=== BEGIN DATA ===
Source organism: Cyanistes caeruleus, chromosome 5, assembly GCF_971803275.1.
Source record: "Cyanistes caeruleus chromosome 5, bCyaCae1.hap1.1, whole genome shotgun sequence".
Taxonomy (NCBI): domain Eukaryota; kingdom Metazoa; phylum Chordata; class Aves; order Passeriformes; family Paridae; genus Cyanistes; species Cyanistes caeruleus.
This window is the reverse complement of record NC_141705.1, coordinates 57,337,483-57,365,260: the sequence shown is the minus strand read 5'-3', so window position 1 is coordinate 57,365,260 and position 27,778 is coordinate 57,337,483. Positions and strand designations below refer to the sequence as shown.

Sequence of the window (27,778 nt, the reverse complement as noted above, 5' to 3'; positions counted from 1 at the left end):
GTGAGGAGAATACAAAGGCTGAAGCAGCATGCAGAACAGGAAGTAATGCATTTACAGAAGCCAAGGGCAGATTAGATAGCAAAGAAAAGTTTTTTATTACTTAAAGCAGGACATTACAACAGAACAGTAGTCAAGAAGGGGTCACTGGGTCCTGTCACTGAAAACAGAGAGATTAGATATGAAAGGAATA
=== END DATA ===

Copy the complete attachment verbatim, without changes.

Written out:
Source organism: Cyanistes caeruleus, chromosome 5, assembly GCF_971803275.1.
Source record: "Cyanistes caeruleus chromosome 5, bCyaCae1.hap1.1, whole genome shotgun sequence".
Taxonomy (NCBI): domain Eukaryota; kingdom Metazoa; phylum Chordata; class Aves; order Passeriformes; family Paridae; genus Cyanistes; species Cyanistes caeruleus.
This window is the reverse complement of record NC_141705.1, coordinates 57,337,483-57,365,260: the sequence shown is the minus strand read 5'-3', so window position 1 is coordinate 57,365,260 and position 27,778 is coordinate 57,337,483. Positions and strand designations below refer to the sequence as shown.

Sequence of the window (27,778 nt, the reverse complement as noted above, 5' to 3'; positions counted from 1 at the left end):
GTGAGGAGAATACAAAGGCTGAAGCAGCATGCAGAACAGGAAGTAATGCATTTACAGAAGCCAAGGGCAGATTAGATAGCAAAGAAAAGTTTTTTATTACTTAAAGCAGGACATTACAACAGAACAGTAGTCAAGAAGGGGTCACTGGGTCCTGTCACTGAAAACAGAGAGATTAGATATGAAAGGAATA